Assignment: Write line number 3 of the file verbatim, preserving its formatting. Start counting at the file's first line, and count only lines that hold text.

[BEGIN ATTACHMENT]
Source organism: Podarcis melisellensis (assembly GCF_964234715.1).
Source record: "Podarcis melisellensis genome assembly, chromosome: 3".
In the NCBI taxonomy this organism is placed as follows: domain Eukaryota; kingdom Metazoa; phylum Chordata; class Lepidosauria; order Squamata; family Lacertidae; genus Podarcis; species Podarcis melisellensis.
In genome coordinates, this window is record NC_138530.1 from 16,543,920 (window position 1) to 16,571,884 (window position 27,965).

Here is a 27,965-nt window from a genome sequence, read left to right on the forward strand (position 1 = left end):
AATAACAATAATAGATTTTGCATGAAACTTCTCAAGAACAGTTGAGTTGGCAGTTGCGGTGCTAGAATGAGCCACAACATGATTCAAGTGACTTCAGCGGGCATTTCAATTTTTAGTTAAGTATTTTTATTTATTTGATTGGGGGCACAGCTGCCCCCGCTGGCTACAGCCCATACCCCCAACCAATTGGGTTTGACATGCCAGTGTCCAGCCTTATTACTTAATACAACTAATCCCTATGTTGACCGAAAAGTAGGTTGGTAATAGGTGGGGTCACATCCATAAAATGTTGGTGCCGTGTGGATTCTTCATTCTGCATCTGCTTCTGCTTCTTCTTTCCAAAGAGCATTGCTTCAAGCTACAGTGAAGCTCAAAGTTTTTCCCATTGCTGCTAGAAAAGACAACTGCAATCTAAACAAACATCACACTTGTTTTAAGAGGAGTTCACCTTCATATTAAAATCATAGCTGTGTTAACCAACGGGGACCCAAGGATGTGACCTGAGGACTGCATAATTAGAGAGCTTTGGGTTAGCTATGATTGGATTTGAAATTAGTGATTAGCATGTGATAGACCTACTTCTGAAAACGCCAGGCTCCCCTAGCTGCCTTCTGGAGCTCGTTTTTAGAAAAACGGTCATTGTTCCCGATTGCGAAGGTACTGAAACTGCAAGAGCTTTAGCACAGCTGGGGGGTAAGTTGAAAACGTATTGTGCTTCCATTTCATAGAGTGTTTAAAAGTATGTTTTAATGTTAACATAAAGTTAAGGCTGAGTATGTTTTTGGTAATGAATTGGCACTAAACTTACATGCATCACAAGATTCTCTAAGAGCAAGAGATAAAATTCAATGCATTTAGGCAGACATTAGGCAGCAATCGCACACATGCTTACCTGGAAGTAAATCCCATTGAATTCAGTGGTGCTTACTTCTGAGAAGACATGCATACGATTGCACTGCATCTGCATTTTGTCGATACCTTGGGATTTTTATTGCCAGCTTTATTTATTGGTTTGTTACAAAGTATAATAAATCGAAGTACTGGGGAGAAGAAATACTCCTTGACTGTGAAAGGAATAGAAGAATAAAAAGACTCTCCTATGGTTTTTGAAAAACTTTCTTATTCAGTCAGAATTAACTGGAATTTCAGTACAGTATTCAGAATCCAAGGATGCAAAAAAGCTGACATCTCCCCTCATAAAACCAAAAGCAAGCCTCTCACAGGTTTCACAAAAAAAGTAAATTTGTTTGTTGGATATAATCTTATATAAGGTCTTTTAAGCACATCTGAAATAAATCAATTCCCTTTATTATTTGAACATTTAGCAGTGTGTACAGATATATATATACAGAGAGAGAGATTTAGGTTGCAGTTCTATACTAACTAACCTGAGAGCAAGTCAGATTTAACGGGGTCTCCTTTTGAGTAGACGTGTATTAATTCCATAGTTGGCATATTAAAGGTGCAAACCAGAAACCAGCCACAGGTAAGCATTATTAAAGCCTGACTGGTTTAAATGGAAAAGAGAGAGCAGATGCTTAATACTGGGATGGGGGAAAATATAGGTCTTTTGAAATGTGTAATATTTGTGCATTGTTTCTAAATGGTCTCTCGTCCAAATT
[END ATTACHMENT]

In the NCBI taxonomy this organism is placed as follows: domain Eukaryota; kingdom Metazoa; phylum Chordata; class Lepidosauria; order Squamata; family Lacertidae; genus Podarcis; species Podarcis melisellensis.